Third Japanese cabinet minister in a month resigns in blow to PM

TOKYO, Nov 21 (Reuters) – Japan’s interior minister resigned on Sunday amid a funding scandal, a blow to Prime Minister Fumio Kishida’s already shaky support, making him the third cabinet member to resign in less than a month.

Kishida’s approval rating plummeted after the assassination of former Prime Minister Shinzo Abe last July revealed deep and long-standing ties between ruling Liberal Democratic Party politicians and the Unification Church.

Interior Minister Minoru Terada tendered his resignation to Kishida after media reports suggested the prime minister was preparing to fire him. Kishida appointed former foreign minister Takeaki Matsumoto to succeed Terada on Monday.

“The foundation of political commitment is public trust,” Kishida told reporters after Matsumoto’s appointment. “As a politician, I have to do my due diligence and earn the public’s trust.”

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Asahi TV reported Monday that only 30.5 percent of respondents in a poll conducted the weekend before Terada’s resignation supported Kishida, down 2.6 points from an October poll.

More than half of them, 51 percent, opposed the way the dismissal of the two previous ministers, Economic Recovery Minister Daishiro Yamagiwa and Justice Minister Yasuhiro Hanashi, was handled.

Terada has come under fire for several funding scandals and admitted that one of his support groups submitted funding documents signed by a deceased person.

Kishida said Terada’s resignation was accepted in order to prioritize parliamentary discussions, including the second supplementary budget debate for the fiscal year ending in March.

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Asked about the resignation of three ministers since October 24, Kishida said he wanted an apology.

He told reporters on Sunday, “I have a very heavy responsibility.

Leaving Terada could further weaken the prime minister, whose approval ratings remain below 30% in several recent polls, making it difficult for him to implement his political agenda.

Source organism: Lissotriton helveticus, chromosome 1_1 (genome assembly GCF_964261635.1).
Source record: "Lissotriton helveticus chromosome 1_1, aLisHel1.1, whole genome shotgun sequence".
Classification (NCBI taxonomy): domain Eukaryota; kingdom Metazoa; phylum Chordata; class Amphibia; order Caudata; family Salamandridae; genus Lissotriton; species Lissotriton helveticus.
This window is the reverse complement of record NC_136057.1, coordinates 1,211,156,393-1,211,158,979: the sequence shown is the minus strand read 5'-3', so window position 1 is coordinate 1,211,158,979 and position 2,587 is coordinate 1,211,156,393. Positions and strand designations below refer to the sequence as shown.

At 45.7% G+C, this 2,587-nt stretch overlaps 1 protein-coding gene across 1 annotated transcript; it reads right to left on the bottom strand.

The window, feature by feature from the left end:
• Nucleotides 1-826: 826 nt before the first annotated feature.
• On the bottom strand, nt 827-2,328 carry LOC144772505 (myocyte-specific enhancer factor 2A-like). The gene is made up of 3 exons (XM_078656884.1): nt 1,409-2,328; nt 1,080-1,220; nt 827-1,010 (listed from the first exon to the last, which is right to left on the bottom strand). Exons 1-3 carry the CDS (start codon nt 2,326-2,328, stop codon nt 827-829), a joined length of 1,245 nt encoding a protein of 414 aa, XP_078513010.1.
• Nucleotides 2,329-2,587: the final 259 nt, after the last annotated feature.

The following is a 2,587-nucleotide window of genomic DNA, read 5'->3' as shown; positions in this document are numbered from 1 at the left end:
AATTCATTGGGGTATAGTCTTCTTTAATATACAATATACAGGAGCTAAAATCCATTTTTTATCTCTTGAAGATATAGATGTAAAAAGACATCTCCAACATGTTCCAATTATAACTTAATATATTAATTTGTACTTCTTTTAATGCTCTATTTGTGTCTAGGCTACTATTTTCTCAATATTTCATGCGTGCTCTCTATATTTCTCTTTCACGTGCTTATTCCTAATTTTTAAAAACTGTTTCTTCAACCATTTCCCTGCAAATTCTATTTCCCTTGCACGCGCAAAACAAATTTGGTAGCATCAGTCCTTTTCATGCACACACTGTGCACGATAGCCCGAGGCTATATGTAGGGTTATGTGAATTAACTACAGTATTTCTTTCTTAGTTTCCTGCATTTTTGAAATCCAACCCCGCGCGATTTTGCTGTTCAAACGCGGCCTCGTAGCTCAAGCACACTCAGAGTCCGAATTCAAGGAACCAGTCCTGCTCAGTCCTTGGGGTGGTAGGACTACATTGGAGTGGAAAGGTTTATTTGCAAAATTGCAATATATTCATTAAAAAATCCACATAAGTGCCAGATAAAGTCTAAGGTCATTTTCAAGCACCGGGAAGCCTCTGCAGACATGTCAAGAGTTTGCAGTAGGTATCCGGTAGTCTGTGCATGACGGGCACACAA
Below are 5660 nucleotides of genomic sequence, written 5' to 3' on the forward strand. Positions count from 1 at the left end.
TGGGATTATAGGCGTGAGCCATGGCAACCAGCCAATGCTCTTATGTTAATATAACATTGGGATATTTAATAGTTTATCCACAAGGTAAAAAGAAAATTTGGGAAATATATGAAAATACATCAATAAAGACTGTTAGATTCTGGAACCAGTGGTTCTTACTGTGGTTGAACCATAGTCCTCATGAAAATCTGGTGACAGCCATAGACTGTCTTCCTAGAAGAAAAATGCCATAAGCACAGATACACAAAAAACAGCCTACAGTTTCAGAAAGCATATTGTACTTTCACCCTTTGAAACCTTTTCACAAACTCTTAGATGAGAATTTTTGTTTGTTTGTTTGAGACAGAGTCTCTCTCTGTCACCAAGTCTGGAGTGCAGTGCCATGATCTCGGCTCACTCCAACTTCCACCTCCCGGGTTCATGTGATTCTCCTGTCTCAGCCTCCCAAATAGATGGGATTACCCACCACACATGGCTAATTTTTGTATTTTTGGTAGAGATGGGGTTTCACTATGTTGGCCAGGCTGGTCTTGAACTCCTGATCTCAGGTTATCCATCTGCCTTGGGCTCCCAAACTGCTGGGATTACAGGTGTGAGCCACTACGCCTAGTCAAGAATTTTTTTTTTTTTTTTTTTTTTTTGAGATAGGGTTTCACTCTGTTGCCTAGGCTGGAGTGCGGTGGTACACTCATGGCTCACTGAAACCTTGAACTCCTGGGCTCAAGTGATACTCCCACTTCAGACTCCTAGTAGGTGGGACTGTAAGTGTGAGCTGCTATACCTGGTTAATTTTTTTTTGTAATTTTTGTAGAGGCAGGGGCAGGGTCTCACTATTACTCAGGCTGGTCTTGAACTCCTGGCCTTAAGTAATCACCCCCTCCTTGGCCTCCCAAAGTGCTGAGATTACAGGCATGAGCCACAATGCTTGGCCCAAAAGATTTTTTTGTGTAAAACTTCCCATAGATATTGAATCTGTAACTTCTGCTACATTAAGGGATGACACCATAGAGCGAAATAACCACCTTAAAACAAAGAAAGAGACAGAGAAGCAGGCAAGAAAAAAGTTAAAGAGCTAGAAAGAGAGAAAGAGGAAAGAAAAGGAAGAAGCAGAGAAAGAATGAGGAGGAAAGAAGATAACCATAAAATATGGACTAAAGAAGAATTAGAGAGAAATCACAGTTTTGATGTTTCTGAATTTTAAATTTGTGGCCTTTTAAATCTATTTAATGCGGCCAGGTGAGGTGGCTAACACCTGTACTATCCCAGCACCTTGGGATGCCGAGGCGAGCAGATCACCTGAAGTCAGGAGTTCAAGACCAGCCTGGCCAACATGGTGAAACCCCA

Kishida was expected to enjoy a “golden three years” until 2025 when national elections are not required after leading the GOP to victory days after Abe was shot on the campaign trail.

Abe’s suspected killer accused Abe of promoting his mother by saying that he had bankrupted the Unity Church. The LTTE acknowledged that many legislators are affiliated with the church but have no organizational ties to the party.

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And Abe’s funeral at the end of September, Kishida’s decision was not accepted by the vast majority of voters.

Yamagiwa resigned on Oct. 24 over sectarian ties, and Kishida was criticized by voters for slow-moving and clumsy handling of the situation.

The resignation of Justice Minister Yasuhiro Hanashi in mid-November was more damaging than what he saw as his job responsibilities, particularly his signature on the death penalty.

Hanashi and Terada were members of Kishida’s faction in the ADF, so the resignation was likely to be painful.

Reporting by Elaine Lies and Kantaro Komiya; Edited by Gerry Doyle and Stephen Coates

Our standards: Thomson Reuters Trust Principles.


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